Various Service Level Reductions

Reducing the service levels of various programs throughout the City organization including the elimination of positions within the Health Department's Community Health Environmental Inspections programs, the elimination of positions within the Law Department, and the reduction of part-time staffing within the Department of Recreation will result in savings of $1.7 million during FY 2014. In considering these reductions, the Administration evaluated the service impacts against the citizen input received through the Priority-Driven Budgeting process.

Position Vacancy Savings

The elimination of 17 full-time vacant positions in various departments not counted in other reduction categories will generate $1.9 million in savings during FY 2014. In addition, multiple positions throughout the City organization will be held vacant for a portion of FY 2014 to generate an additional $700,000 in savings during the period. These vacant position eliminations and prolonged position vacancies will further challenge departments that have already experienced significant funding and position reduction in prior budget years.

Reduction in Funding to Outside Entities

These $1.5 million in reductions help to preserve other City programs and services that have been deemed a higher priority by stakeholders through the Priority Driven Budgeting exercise.

  • Human Services Policy funding is reduced by $721,150 to provide a total funding level of $1 million for Human Services agencies and $100,000 for the Center for Closing the Health Gap.
  • Neighborhood Support Program (NSP) and Neighborhood Business District (NBD) Funding is reduced by a total of $279,950.
  • • Funding for the Greater Cincinnati Chamber of Commerce is reduced by $75,000 to provide a total funding level of $100,000.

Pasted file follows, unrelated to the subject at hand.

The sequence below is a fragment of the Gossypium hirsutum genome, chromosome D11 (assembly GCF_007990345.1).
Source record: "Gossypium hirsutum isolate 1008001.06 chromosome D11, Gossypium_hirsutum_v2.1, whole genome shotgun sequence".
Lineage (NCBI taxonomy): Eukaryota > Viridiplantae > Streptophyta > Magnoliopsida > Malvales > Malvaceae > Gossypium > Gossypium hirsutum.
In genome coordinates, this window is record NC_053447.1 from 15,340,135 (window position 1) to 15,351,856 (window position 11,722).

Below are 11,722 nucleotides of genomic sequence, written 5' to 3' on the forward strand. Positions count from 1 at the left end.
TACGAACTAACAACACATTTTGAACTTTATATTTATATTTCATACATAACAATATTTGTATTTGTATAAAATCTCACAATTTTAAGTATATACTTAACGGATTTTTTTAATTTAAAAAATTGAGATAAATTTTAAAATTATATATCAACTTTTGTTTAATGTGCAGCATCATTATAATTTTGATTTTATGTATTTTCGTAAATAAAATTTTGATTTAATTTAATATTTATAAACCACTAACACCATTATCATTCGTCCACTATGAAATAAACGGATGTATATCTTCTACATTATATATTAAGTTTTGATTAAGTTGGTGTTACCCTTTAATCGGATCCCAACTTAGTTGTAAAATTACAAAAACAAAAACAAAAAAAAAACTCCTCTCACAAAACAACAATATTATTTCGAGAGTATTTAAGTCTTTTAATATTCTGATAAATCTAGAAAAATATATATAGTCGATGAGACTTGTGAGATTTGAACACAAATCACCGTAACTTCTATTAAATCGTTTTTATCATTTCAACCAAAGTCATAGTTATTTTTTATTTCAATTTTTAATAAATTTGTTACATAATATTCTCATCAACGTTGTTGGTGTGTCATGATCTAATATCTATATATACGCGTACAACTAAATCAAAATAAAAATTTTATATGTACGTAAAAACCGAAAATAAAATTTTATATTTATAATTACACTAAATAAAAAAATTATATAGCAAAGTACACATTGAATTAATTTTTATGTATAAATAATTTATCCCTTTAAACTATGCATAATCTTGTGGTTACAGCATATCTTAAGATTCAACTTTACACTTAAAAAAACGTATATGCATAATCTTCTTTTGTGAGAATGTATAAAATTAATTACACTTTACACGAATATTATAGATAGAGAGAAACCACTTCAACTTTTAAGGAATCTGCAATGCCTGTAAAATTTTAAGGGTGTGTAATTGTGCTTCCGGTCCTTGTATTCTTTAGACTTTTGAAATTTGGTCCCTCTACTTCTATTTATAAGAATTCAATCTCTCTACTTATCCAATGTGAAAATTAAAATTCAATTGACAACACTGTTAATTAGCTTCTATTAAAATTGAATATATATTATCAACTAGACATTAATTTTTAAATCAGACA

• Funding for the African American Chamber of Commerce is reduced by $50,000 to provide a total funding level of $100,000.
  • Funding for the Greater Cincinnati Film Commission is reduced by $25,000 to provide a total funding level of $50,000.
  • Funding for Keep Cincinnati Beautiful is reduced by $11,550.
  • Funding for the Greater Cincinnati Energy Alliance to perform reduced cost home energy audits for City residents will be eliminated, which will save $150,000.
  • The Urban Agriculture program within the Office of Environmental Quality will be eliminated, which includes $35,000 for the Cincinnati Civic Garden Center and $15,000 for an outside, urban agriculture consultant ($50,000 total).
  • A contract with Hamilton County Social Services to provide services related to the Cincinnati Initiative to Reduce Violence (CIRV) will be eliminated, which will save $50,000.

The Recommended FY 2014-2015 Biennial Budget includes the elimination of the subsidy for City services provided to "Heritage Events." Currently, the City waives 90% of the City's costs for the four not-for-profit cultural/heritage events, which are the Findlay Market Opening Day Parade, the St. Patrick's Day Parade, the Black Family Reunion, and Juneteenth. This subsidy was established on February 28, 2008, through the City Council's approval and filing of Document No. 200701075. Elimination of the current 90% subsidy would result in approximately $36,000 in annual General Fund expenditure savings.

No arts funding is budgeted for FY 2014 or FY 2015 due to the limited nature of General Fund resources.

Shift of Eligible Costs to Other Funding Sources